Did Macron's Versailles performance go too far?
Speaking to both chambers of the parliament in Versailles Palace, French President Emmanuel Macron said he wants to put France on a "radical new path". Among other things he plans to reform the electoral law, reduce the number of MPs and lift the state of emergency imposed in 2015. Views on the content of his speech and the manner in which it was delivered vary widely in the press.
Donning the Sun King's robe
Macron behaved like an absolutist monarch yesterday, ABC comments mockingly:
“He's keeping the legislative on a short leash and limiting its actions - from now on it is to focus only on evaluating and monitoring key laws that have already been approved, rather than formulating new laws. He's also willing to resort to a referendum to avoid being restricted by the corset of parliament. And he wants to reduce the number of deputies. The French president didn't go into details. His speech yesterday was a declaration of principles and, essentially, a display of power. Macron is in a hurry to make people listen to him and obey him and to ensure that a year from now the laws for institutional renewal are in place, including the abolishment of the Cour de Justice de la République, which tries cases of ministerial misconduct. Yesterday the young Jupiter donned the robe of the Sun King.”
Criticism of Macron is like a boomerang
The Frankfurter Allgemeine Zeitung sees no basis to the claims that Macron is acting as if he were a monarch:
“At times French presidents like to play the republican monarch. But that doesn't mean the country is on the path to despotism. And even if the self-assured Macron does have a penchant for grandstanding, one shouldn't criticise him too much for that. The idea is to create a new dynamic, and to organise majority backing for the policies this will involve. Criticism of Macron is like a boomerang: it hits those who are responsible for the years of stagnation and even regression. Precisely that is what the new president's 'radical new path' is about.”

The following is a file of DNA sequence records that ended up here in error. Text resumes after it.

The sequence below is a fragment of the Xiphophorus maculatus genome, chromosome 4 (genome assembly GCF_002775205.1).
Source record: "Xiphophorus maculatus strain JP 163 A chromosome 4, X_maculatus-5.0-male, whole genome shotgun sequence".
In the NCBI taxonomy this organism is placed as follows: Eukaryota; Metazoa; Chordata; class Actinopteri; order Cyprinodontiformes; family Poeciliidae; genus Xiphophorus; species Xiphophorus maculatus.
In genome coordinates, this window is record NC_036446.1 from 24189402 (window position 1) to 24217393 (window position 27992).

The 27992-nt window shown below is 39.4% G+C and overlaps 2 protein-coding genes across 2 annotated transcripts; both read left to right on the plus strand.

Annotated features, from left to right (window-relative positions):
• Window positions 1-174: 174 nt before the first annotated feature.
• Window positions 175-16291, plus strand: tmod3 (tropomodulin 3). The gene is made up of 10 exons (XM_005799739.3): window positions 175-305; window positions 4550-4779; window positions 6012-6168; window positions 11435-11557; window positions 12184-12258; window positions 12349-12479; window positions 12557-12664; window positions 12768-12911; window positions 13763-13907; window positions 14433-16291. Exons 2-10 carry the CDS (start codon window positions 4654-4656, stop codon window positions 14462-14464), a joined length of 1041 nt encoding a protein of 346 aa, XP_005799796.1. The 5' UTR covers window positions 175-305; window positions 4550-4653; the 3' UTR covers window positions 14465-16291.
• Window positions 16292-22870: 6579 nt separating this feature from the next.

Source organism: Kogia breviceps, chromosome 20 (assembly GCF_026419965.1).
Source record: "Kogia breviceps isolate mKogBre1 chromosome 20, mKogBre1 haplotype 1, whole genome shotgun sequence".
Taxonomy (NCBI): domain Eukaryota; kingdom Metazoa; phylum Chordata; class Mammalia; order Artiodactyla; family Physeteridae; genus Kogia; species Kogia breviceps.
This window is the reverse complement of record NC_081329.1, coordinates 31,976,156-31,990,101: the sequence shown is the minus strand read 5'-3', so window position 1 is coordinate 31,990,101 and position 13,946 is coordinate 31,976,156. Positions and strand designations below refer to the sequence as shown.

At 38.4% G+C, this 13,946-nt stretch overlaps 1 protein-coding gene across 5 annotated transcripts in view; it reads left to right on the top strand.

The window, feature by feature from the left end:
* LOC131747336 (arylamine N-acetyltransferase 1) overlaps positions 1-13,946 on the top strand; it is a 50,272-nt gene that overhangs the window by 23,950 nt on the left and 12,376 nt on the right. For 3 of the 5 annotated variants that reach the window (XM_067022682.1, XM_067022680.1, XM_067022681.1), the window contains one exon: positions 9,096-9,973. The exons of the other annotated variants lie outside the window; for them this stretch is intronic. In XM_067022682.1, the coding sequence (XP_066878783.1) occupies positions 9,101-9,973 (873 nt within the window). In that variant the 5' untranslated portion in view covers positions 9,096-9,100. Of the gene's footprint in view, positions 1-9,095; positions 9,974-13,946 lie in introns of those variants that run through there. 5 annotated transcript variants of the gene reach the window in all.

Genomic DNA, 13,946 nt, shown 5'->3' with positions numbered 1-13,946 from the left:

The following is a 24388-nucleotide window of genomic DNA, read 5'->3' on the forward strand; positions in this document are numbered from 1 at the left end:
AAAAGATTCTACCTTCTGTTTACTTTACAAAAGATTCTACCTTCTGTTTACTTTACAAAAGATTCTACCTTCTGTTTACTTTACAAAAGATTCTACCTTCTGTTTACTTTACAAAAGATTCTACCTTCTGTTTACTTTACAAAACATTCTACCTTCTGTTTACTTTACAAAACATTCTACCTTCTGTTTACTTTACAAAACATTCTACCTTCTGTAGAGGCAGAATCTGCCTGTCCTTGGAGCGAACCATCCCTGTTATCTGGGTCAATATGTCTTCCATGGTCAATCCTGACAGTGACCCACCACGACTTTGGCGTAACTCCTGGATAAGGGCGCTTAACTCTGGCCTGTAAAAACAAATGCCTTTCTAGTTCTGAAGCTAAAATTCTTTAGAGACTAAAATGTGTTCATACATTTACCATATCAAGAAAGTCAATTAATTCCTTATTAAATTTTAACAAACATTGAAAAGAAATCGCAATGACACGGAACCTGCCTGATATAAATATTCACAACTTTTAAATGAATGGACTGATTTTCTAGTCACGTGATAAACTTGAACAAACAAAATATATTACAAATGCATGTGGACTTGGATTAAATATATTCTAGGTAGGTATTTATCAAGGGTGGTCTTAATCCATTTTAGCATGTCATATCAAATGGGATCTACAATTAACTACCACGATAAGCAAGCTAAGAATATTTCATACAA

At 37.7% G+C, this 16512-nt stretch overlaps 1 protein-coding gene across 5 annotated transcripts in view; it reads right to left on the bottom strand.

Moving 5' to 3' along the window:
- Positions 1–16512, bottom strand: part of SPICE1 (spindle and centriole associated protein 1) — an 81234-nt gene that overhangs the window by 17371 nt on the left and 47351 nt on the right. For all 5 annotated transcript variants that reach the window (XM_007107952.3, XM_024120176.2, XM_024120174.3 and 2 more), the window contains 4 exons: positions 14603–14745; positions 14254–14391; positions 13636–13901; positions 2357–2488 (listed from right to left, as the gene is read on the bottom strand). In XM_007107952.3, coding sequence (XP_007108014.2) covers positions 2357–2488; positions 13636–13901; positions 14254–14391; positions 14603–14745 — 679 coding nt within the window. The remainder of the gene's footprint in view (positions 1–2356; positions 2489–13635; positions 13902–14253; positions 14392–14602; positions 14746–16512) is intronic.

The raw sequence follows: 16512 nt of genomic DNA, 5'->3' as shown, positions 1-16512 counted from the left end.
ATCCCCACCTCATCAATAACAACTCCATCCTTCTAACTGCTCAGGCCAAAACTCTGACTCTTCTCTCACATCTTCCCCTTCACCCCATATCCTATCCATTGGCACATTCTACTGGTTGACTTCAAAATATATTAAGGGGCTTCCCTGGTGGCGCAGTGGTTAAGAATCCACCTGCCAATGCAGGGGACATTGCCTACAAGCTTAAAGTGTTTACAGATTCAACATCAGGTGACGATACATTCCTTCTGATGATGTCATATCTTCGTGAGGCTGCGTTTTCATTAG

President's wake-up call for France
Macron's speech in Versailles could really bring about change and renewal in France, the Tages-Anzeiger believes:
“Certainly, his plans don't amount to a revolution, as he maintains. But the announced institutional reforms are reasonable and the president's youthful vigour could give the country the surge of energy it so badly needs. ... Macron benefits from the overwhelming parliamentary majority of his party En Marche. Unlike Hollande, he has recognised how important it is to initiate the reform process right at the start of his term. What's more, there's such a sense of disappointment in France over the status quo that the promise of radical change has a huge power of attraction.”
No sign of a real will for change
The speech was far too vague, Libération criticises:
“With this excessively long speech delivered in a 'moderato continuo', the president disappointed the expectations he himself created in scheduling this solemn appearance before the united congress. ... All the while promising that he would confront reality, he remained vague. Not that his words were mediocre or simplistic. On the contrary, his speech was a rhetorical success. But parliamentary eloquence in this republic where the word is valued so highly deserves more contrast, more catchy phrases, more urgency and more changes of tone. ... Let's hope the speech by Prime Minister Edouard Philippe will reveal the will to act that Macron proclaimed yesterday without being able to demonstrate.”